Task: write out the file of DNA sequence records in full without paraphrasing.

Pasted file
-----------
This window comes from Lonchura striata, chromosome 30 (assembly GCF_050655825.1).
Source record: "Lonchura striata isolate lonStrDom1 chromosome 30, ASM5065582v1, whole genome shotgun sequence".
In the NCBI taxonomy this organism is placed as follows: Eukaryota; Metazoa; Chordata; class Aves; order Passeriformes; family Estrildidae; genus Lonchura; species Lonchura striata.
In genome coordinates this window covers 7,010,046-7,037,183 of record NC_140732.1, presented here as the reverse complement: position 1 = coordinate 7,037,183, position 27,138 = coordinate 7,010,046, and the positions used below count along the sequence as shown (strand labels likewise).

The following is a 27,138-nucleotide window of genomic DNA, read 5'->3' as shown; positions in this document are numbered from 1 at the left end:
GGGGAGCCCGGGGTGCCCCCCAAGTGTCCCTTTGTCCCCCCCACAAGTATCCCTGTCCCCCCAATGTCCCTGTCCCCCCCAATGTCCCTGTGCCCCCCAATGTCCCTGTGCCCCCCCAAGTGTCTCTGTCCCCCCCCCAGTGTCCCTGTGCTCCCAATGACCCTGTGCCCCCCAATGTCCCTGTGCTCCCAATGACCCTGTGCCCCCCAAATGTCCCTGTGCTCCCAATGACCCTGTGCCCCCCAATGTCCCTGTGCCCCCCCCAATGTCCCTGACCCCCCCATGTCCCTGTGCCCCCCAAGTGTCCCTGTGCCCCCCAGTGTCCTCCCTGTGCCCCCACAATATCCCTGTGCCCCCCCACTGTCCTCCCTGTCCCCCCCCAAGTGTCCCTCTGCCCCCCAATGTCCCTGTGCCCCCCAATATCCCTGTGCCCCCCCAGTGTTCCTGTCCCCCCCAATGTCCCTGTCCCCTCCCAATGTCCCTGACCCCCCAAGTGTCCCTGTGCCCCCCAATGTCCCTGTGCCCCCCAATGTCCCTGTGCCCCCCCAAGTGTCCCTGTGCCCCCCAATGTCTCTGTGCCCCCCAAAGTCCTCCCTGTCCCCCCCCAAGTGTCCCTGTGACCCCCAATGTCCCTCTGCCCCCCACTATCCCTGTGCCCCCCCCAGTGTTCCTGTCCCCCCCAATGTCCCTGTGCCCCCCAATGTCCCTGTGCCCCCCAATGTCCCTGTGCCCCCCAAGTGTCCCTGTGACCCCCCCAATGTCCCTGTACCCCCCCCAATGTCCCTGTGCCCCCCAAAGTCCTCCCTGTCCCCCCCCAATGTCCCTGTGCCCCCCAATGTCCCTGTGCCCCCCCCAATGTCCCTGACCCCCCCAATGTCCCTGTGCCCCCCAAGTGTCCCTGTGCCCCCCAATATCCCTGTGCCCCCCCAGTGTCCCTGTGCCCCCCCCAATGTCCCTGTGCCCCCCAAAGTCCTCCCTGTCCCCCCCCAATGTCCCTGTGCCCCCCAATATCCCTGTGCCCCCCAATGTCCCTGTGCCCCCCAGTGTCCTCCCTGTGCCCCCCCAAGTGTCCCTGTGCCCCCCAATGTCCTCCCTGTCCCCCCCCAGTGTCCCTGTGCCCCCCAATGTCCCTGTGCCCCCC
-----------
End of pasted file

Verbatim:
This window comes from Lonchura striata, chromosome 30 (assembly GCF_050655825.1).
Source record: "Lonchura striata isolate lonStrDom1 chromosome 30, ASM5065582v1, whole genome shotgun sequence".
In the NCBI taxonomy this organism is placed as follows: Eukaryota; Metazoa; Chordata; class Aves; order Passeriformes; family Estrildidae; genus Lonchura; species Lonchura striata.
In genome coordinates this window covers 7,010,046-7,037,183 of record NC_140732.1, presented here as the reverse complement: position 1 = coordinate 7,037,183, position 27,138 = coordinate 7,010,046, and the positions used below count along the sequence as shown (strand labels likewise).

The following is a 27,138-nucleotide window of genomic DNA, read 5'->3' as shown; positions in this document are numbered from 1 at the left end:
GGGGAGCCCGGGGTGCCCCCCAAGTGTCCCTTTGTCCCCCCCACAAGTATCCCTGTCCCCCCAATGTCCCTGTCCCCCCCAATGTCCCTGTGCCCCCCAATGTCCCTGTGCCCCCCCAAGTGTCTCTGTCCCCCCCCCAGTGTCCCTGTGCTCCCAATGACCCTGTGCCCCCCAATGTCCCTGTGCTCCCAATGACCCTGTGCCCCCCAAATGTCCCTGTGCTCCCAATGACCCTGTGCCCCCCAATGTCCCTGTGCCCCCCCCAATGTCCCTGACCCCCCCATGTCCCTGTGCCCCCCAAGTGTCCCTGTGCCCCCCAGTGTCCTCCCTGTGCCCCCACAATATCCCTGTGCCCCCCCACTGTCCTCCCTGTCCCCCCCCAAGTGTCCCTCTGCCCCCCAATGTCCCTGTGCCCCCCAATATCCCTGTGCCCCCCCAGTGTTCCTGTCCCCCCCAATGTCCCTGTCCCCTCCCAATGTCCCTGACCCCCCAAGTGTCCCTGTGCCCCCCAATGTCCCTGTGCCCCCCAATGTCCCTGTGCCCCCCCAAGTGTCCCTGTGCCCCCCAATGTCTCTGTGCCCCCCAAAGTCCTCCCTGTCCCCCCCCAAGTGTCCCTGTGACCCCCAATGTCCCTCTGCCCCCCACTATCCCTGTGCCCCCCCCAGTGTTCCTGTCCCCCCCAATGTCCCTGTGCCCCCCAATGTCCCTGTGCCCCCCAATGTCCCTGTGCCCCCCAAGTGTCCCTGTGACCCCCCCAATGTCCCTGTACCCCCCCCAATGTCCCTGTGCCCCCCAAAGTCCTCCCTGTCCCCCCCCAATGTCCCTGTGCCCCCCAATGTCCCTGTGCCCCCCCCAATGTCCCTGACCCCCCCAATGTCCCTGTGCCCCCCAAGTGTCCCTGTGCCCCCCAATATCCCTGTGCCCCCCCAGTGTCCCTGTGCCCCCCCCAATGTCCCTGTGCCCCCCAAAGTCCTCCCTGTCCCCCCCCAATGTCCCTGTGCCCCCCAATATCCCTGTGCCCCCCAATGTCCCTGTGCCCCCCAGTGTCCTCCCTGTGCCCCCCCAAGTGTCCCTGTGCCCCCCAATGTCCTCCCTGTCCCCCCCCAGTGTCCCTGTGCCCCCCAATGTCCCTGTGCCCCCC